Document Category:
State: Indiana
Subject Matter: Are Your Consent Forms Sufficient Under New Case Law?
Document Title:

Does your Consent Form sufficiently notify your
patient that her physician is an independent contractor?
If not, your hospital or nursing home could be
held liable for services provided by physicians who are independent
The Court of Appeals of Indiana issued an
opinion on October 25, 2011, Plank v. Community Hospitals of Indiana, et
, finding that the defendant hospital’s Consent Form did not adequately
clarify the legal relationship between the hospital and the physicians
furnishing services to the plaintiff patient. Finding that the language of the
consent form gave the patient “no way to know which of the physicians who
provided services to her were independent contractors and, specifically, whether
the radiologist who provided services to her was one of the many,” the Court
held that the form was ambiguous. Thus, there was no evidence the patient
was provided "meaningful written notice" that her radiologist was an independent
contractor—and the radiologist was, therefore, deemed to be an agent or
employee of the hospital.
So, what is “meaningful written notice?” Some
courts have found that a hospital will avoid liability for a contractor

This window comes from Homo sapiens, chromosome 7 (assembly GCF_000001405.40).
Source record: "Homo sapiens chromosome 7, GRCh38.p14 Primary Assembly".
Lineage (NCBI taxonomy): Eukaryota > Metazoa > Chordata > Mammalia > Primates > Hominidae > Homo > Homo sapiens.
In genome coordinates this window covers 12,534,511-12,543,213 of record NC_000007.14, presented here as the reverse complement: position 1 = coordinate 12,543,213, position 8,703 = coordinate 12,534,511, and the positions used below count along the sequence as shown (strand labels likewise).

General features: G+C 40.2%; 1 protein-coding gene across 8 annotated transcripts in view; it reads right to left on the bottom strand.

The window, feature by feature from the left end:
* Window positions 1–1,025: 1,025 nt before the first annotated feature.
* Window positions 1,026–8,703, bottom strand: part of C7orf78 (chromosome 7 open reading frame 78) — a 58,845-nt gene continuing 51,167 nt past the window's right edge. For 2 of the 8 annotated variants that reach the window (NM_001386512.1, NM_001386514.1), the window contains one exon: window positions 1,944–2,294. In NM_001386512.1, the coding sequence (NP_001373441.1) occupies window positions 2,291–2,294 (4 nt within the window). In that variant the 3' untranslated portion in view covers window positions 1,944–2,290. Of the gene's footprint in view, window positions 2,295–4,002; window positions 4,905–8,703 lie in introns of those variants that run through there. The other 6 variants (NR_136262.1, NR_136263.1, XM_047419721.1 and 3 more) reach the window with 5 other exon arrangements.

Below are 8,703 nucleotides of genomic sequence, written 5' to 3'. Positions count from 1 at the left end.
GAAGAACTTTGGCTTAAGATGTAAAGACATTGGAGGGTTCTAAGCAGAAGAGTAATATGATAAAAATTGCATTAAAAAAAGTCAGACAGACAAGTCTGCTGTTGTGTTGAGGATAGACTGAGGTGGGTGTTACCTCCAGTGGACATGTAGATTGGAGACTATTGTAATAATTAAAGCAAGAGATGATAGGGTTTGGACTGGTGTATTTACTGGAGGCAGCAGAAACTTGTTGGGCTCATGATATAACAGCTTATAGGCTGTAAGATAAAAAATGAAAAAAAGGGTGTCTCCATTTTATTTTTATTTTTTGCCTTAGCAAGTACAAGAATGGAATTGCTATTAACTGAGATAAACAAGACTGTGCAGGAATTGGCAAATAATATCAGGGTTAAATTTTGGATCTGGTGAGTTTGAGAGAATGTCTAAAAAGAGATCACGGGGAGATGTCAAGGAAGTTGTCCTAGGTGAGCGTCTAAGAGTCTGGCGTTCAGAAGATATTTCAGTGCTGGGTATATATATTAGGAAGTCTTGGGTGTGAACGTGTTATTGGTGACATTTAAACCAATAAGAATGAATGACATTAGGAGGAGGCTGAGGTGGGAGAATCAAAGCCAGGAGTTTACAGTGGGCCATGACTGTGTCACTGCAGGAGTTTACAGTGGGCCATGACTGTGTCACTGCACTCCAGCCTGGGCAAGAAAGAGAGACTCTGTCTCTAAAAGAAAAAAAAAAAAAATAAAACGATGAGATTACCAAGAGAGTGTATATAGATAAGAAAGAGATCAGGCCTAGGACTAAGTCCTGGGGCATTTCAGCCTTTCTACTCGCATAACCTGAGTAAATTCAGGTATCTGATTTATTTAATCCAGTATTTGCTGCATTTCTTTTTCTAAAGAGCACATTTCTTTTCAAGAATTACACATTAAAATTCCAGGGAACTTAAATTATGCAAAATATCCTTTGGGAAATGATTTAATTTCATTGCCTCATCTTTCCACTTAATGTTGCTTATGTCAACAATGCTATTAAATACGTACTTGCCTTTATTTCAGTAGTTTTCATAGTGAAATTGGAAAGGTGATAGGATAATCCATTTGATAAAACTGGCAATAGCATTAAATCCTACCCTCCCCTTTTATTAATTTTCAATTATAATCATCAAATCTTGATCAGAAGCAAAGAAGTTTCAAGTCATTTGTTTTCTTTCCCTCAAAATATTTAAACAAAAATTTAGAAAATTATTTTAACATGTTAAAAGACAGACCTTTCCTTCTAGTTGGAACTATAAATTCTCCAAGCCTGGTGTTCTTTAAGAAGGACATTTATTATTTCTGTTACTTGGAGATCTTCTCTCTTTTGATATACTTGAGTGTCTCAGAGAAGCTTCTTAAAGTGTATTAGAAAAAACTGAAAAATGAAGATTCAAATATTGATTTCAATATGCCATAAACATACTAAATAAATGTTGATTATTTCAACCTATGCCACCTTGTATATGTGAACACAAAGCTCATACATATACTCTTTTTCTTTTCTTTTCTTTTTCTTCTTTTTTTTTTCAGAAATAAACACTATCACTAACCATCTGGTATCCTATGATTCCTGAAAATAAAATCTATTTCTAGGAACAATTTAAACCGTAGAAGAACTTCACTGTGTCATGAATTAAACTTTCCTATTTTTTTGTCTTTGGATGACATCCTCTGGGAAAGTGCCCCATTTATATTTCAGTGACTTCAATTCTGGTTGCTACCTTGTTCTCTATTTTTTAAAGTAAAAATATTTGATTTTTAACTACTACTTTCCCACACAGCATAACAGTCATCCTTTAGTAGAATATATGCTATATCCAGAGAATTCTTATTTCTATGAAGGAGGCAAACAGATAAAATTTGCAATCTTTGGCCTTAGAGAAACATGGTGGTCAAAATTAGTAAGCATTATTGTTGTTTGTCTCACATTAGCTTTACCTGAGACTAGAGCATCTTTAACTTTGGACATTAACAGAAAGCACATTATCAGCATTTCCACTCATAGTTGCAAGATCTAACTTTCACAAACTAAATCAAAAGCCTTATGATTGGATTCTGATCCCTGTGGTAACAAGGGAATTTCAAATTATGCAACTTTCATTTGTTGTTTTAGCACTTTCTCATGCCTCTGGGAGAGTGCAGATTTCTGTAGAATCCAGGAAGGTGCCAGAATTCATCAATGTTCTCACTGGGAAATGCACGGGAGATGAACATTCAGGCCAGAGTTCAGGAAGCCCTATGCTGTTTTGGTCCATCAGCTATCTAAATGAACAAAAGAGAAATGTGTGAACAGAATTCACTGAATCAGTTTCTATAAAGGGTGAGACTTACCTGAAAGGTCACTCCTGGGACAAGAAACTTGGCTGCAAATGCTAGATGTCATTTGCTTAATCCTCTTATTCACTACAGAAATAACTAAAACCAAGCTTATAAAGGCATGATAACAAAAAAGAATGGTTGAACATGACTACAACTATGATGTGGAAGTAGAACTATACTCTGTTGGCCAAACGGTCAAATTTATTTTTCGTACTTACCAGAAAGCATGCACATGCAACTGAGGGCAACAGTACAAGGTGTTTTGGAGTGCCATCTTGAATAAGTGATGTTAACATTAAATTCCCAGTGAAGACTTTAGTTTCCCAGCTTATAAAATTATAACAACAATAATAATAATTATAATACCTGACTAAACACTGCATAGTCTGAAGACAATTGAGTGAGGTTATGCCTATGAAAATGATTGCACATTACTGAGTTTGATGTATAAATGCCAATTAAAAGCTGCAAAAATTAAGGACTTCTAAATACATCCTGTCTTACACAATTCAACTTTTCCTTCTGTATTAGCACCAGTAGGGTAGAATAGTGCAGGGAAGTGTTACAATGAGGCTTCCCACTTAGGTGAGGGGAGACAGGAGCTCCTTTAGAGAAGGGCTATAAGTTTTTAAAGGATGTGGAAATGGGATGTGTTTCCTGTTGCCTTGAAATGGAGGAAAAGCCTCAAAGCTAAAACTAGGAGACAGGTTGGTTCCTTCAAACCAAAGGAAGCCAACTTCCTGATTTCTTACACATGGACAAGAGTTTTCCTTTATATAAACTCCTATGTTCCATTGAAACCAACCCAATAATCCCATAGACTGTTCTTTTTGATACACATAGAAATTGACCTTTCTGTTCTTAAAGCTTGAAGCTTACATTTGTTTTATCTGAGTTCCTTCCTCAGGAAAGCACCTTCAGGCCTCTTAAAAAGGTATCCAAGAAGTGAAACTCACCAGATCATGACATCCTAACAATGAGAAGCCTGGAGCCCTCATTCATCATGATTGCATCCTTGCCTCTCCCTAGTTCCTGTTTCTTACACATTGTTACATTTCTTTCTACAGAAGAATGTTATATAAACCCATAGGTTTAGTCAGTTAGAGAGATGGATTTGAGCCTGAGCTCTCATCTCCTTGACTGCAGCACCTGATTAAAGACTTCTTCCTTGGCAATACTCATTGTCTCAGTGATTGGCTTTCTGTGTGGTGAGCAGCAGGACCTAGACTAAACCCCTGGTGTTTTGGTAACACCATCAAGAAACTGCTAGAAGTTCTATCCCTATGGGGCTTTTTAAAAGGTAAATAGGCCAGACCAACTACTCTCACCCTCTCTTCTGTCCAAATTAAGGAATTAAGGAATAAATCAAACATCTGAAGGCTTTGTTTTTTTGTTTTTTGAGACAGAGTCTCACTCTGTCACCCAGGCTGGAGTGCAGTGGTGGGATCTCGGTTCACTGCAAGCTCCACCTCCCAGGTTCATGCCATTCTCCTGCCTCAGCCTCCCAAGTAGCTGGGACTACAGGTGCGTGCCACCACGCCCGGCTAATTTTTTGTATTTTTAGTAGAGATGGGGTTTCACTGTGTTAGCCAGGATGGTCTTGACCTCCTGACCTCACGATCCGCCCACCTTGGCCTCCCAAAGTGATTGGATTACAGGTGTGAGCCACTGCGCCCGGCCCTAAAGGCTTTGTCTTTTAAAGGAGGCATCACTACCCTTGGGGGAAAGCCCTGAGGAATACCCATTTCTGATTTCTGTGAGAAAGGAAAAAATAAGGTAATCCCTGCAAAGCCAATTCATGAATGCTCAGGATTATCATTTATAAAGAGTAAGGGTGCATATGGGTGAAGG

physician’s malpractice by providing meaningful written notice to the patient
which is acknowledged at the time of admission. In Georgia this can take the
form of conspicuous signs posted in a hospital’s registration area, along with
express language in the patient consent to treatment form, See Cantrell v.
Northeast Georgia Med. Ctr.
, 235 Ga.App. 365, 508 S.E.2d 716, 719-720
(1998). In Texas, written notice signed by the patient is sufficient
to release a hospital from liability for a contractor physician’s malpractice. See Valdez v. Pasadena Healthcare Management Inc., 975 S.W.2d
43, 48 (Tex.App. 1998)
The Plank decision confirms that in
Indiana as well, a hospital can avoid liability for a contractor physician’s
malpractice by providing the patient “meaningful written notice” of the nature
of its relationship with the physician. However, what constitutes “meaningful”
is less clear. Plank suggests that specificity regarding which
physicians are independent contractors is necessary to avoid fatal ambiguity.
Specific written acknowledgment by the patient is also likely to carry
significant weight.
To review the case click here.
BleekeDillonCrandall Attorneys
will be following this decision and will continue to keep you updated. For now,
hospitals and nursing homes should take this opportunity to review Consent Forms
and make any changes deemed necessary. Please contact Stephanie
for any further questions.

Document Author: Stephanie Holtzlander
Firm/Company: BleekeDillonCrandall
Document Date: February 25, 2020
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